Posted October 4, 2022

Report: More Women are Entering Manufacturing

U.S. Census Bureau shows that while men still hold two-thirds of U.S. manufacturing jobs, women continue to gain ground.

U.S. manufacturing experienced a substantial decline in employment from 2000 to 2010 due largely to the 2008 Great Recession but rebounded – until the Covid-19 pandemic hit in 2020. Despite these fluctuations, it began inching up again in 2021.

But the renewed upswing doesn’t mean a return to traditional manual jobs. Instead, manufacturing employers now need a new kind of worker, one with skills to operate in a highly automated environment.

This shift may be opening doors to more women, according to data and trends in the manufacturing industry the Census Bureau is highlighting as the nation celebrates Manufacturing Day (October 7). 

Among the ways the industry has been attracting more women and reducing the gender gap: by encouraging girls at a young age to study STEM subjects and changing the perception of women in manufacturing.

Some facts about women in manufacturing:

  • They made up about 47% of the American workforce but only 30% worked in manufacturing.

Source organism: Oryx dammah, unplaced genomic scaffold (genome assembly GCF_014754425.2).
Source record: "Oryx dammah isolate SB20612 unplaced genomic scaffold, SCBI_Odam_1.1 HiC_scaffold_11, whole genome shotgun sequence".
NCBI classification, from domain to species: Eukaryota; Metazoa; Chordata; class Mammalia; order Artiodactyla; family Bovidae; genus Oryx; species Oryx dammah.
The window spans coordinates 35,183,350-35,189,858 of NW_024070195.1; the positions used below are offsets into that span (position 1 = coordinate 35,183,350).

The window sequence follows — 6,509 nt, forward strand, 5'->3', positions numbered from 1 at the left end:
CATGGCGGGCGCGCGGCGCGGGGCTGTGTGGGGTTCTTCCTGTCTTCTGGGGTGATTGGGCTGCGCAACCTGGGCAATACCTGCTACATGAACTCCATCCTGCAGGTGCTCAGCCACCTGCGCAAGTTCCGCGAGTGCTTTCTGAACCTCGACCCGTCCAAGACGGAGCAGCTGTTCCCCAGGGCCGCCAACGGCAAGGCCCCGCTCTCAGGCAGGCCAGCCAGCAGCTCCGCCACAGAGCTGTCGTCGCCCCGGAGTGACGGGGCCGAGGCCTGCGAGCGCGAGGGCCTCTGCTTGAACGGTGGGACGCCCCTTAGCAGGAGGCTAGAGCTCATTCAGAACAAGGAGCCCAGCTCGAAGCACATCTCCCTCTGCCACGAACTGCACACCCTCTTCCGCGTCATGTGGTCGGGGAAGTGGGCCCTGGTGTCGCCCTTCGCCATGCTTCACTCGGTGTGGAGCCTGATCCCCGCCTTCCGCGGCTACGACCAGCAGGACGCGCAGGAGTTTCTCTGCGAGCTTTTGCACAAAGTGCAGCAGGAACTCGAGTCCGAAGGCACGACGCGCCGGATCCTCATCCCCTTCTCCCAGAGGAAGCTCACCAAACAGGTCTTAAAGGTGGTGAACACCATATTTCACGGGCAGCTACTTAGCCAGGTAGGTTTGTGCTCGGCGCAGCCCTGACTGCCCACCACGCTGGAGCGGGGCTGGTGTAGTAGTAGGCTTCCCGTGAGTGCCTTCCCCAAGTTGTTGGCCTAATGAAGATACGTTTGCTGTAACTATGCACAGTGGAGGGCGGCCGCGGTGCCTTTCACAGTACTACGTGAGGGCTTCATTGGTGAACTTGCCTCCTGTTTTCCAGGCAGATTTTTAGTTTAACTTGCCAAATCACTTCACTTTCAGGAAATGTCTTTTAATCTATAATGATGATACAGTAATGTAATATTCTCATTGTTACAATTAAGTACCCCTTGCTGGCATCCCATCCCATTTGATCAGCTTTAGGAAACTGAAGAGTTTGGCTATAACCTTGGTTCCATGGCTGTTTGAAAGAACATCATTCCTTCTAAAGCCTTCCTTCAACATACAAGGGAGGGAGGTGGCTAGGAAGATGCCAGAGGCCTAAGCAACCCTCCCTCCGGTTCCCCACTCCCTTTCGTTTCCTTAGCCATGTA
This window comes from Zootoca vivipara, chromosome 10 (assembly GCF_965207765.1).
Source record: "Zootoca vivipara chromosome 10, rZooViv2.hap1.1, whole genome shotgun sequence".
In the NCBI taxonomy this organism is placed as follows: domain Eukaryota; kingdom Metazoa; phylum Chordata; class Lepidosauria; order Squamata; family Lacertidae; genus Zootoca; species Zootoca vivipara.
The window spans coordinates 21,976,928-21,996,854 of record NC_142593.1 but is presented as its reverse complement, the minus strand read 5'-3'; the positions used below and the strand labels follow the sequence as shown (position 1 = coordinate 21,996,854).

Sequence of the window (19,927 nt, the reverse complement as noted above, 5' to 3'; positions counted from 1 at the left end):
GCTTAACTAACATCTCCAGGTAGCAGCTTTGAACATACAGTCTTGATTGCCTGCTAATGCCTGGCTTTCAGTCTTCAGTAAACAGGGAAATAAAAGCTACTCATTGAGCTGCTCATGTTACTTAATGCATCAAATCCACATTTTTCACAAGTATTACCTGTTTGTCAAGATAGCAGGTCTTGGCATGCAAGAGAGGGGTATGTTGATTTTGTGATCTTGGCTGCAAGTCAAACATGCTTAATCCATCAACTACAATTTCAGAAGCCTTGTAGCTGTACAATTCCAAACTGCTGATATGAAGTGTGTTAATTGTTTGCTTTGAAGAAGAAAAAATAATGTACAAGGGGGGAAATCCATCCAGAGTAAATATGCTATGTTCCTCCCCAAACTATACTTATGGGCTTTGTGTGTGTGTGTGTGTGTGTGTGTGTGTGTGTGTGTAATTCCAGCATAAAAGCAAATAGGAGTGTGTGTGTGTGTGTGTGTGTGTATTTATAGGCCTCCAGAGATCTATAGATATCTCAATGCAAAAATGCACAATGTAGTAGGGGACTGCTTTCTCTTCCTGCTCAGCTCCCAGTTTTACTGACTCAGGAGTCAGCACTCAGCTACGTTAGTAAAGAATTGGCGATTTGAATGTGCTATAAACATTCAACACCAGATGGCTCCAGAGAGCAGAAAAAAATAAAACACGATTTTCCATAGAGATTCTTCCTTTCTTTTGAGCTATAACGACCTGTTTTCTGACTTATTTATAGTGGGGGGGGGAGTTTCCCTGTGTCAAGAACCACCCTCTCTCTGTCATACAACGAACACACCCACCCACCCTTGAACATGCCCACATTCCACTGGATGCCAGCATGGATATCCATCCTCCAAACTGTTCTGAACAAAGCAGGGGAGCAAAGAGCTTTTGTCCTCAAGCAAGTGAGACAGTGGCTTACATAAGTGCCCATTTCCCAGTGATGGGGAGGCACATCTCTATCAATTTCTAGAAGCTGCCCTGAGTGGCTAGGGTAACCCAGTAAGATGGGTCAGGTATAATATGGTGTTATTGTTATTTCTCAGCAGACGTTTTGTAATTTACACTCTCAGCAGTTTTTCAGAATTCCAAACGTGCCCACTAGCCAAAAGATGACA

• One out of four management positions were held by women.
  • They earned on average 16% more than the national median annual income for women who are employed.

Although men still hold the majority (67.9%) of U.S. manufacturing jobs, the Census Bureau’s Job-to-Job (J2J) Flows Explorer shows that from 2010 until the pandemic struck in 2020, the share of women in manufacturing jobs rose in every working-age category up until 2020, when the COVID-19 pandemic started.

In 2021, the data show the numbers going back up to pre-Covid levels. Certain age groups show an even higher spike than before the pandemic. For example, 8.6% of the people who went into manufacturing jobs were women ages 55 to 64 before the pandemic but increased to 9.1% in 2021.

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